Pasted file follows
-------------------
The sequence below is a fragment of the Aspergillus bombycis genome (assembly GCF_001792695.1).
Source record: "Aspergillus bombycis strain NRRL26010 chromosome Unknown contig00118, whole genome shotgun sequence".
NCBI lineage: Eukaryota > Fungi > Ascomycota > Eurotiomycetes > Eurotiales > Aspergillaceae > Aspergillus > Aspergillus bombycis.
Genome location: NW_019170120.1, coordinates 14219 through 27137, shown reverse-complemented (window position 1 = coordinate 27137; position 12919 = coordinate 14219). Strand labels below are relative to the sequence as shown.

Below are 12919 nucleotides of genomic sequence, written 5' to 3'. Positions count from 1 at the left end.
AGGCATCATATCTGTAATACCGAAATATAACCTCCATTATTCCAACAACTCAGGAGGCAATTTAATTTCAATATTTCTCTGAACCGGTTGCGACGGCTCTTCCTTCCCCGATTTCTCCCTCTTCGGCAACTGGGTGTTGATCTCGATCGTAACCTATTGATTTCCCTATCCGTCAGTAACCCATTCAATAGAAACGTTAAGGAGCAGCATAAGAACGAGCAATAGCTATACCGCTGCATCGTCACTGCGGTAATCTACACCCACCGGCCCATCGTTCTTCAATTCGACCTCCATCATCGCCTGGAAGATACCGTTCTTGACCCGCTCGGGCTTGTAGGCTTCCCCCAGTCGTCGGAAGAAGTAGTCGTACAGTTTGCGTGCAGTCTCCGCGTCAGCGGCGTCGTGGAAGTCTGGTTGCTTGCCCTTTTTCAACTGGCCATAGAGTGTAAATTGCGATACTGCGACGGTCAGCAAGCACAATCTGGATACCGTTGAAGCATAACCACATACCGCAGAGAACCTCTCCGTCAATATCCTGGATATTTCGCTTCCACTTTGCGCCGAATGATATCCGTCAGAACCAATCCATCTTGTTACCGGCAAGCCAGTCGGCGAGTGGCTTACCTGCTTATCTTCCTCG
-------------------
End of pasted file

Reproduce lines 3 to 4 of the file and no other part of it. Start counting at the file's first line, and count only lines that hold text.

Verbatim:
NCBI lineage: Eukaryota > Fungi > Ascomycota > Eurotiomycetes > Eurotiales > Aspergillaceae > Aspergillus > Aspergillus bombycis.
Genome location: NW_019170120.1, coordinates 14219 through 27137, shown reverse-complemented (window position 1 = coordinate 27137; position 12919 = coordinate 14219). Strand labels below are relative to the sequence as shown.